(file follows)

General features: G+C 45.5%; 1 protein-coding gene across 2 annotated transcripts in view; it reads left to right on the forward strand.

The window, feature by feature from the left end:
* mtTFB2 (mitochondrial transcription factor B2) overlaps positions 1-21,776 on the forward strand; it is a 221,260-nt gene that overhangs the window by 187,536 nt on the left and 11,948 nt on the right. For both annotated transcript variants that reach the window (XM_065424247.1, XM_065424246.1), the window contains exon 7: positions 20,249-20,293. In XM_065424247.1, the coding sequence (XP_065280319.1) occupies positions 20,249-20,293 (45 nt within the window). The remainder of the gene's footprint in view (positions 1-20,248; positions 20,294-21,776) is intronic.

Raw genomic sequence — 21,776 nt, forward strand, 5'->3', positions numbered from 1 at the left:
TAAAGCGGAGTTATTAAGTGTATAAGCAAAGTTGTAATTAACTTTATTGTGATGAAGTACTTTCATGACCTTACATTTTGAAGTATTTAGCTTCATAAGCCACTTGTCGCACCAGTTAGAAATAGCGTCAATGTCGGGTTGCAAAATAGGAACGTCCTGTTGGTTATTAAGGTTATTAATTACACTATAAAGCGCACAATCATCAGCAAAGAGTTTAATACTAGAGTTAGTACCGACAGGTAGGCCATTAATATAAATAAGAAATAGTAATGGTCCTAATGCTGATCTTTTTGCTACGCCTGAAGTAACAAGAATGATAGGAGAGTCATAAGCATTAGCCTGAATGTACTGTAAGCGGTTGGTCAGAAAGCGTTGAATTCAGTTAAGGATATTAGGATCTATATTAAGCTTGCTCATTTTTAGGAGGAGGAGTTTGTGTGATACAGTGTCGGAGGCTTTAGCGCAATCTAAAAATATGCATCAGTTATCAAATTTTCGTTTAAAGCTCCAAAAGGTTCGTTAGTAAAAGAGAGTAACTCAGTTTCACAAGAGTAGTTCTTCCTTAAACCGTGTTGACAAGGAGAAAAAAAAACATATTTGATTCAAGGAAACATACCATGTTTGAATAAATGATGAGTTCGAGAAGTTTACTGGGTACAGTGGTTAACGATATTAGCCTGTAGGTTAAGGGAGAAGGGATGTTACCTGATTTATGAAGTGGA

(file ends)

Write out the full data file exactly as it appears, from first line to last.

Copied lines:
General features: G+C 45.5%; 1 protein-coding gene across 2 annotated transcripts in view; it reads left to right on the forward strand.

The window, feature by feature from the left end:
* mtTFB2 (mitochondrial transcription factor B2) overlaps positions 1-21,776 on the forward strand; it is a 221,260-nt gene that overhangs the window by 187,536 nt on the left and 11,948 nt on the right. For both annotated transcript variants that reach the window (XM_065424247.1, XM_065424246.1), the window contains exon 7: positions 20,249-20,293. In XM_065424247.1, the coding sequence (XP_065280319.1) occupies positions 20,249-20,293 (45 nt within the window). The remainder of the gene's footprint in view (positions 1-20,248; positions 20,294-21,776) is intronic.

Raw genomic sequence — 21,776 nt, forward strand, 5'->3', positions numbered from 1 at the left:
TAAAGCGGAGTTATTAAGTGTATAAGCAAAGTTGTAATTAACTTTATTGTGATGAAGTACTTTCATGACCTTACATTTTGAAGTATTTAGCTTCATAAGCCACTTGTCGCACCAGTTAGAAATAGCGTCAATGTCGGGTTGCAAAATAGGAACGTCCTGTTGGTTATTAAGGTTATTAATTACACTATAAAGCGCACAATCATCAGCAAAGAGTTTAATACTAGAGTTAGTACCGACAGGTAGGCCATTAATATAAATAAGAAATAGTAATGGTCCTAATGCTGATCTTTTTGCTACGCCTGAAGTAACAAGAATGATAGGAGAGTCATAAGCATTAGCCTGAATGTACTGTAAGCGGTTGGTCAGAAAGCGTTGAATTCAGTTAAGGATATTAGGATCTATATTAAGCTTGCTCATTTTTAGGAGGAGGAGTTTGTGTGATACAGTGTCGGAGGCTTTAGCGCAATCTAAAAATATGCATCAGTTATCAAATTTTCGTTTAAAGCTCCAAAAGGTTCGTTAGTAAAAGAGAGTAACTCAGTTTCACAAGAGTAGTTCTTCCTTAAACCGTGTTGACAAGGAGAAAAAAAAACATATTTGATTCAAGGAAACATACCATGTTTGAATAAATGATGAGTTCGAGAAGTTTACTGGGTACAGTGGTTAACGATATTAGCCTGTAGGTTAAGGGAGAAGGGATGTTACCTGATTTATGAAGTGGA